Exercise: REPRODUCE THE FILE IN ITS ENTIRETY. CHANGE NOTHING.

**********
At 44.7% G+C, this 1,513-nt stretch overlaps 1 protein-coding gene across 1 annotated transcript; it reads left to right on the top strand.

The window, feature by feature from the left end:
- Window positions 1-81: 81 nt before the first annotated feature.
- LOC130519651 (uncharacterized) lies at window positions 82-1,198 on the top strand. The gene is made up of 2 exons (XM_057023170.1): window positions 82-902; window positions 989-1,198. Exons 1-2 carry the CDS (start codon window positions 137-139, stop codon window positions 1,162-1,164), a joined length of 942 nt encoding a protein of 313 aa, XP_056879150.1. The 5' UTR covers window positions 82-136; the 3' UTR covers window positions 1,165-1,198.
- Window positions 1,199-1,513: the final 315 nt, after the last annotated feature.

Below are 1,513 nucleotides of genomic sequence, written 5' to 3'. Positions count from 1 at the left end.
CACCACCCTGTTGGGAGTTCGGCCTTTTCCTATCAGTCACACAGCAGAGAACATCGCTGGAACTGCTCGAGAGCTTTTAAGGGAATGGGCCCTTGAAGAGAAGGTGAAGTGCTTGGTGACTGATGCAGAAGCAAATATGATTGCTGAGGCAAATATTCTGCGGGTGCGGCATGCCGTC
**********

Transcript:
At 44.7% G+C, this 1,513-nt stretch overlaps 1 protein-coding gene across 1 annotated transcript; it reads left to right on the top strand.

The window, feature by feature from the left end:
- Window positions 1-81: 81 nt before the first annotated feature.
- LOC130519651 (uncharacterized) lies at window positions 82-1,198 on the top strand. The gene is made up of 2 exons (XM_057023170.1): window positions 82-902; window positions 989-1,198. Exons 1-2 carry the CDS (start codon window positions 137-139, stop codon window positions 1,162-1,164), a joined length of 942 nt encoding a protein of 313 aa, XP_056879150.1. The 5' UTR covers window positions 82-136; the 3' UTR covers window positions 1,165-1,198.
- Window positions 1,199-1,513: the final 315 nt, after the last annotated feature.

Below are 1,513 nucleotides of genomic sequence, written 5' to 3'. Positions count from 1 at the left end.
CACCACCCTGTTGGGAGTTCGGCCTTTTCCTATCAGTCACACAGCAGAGAACATCGCTGGAACTGCTCGAGAGCTTTTAAGGGAATGGGCCCTTGAAGAGAAGGTGAAGTGCTTGGTGACTGATGCAGAAGCAAATATGATTGCTGAGGCAAATATTCTGCGGGTGCGGCATGCCGTC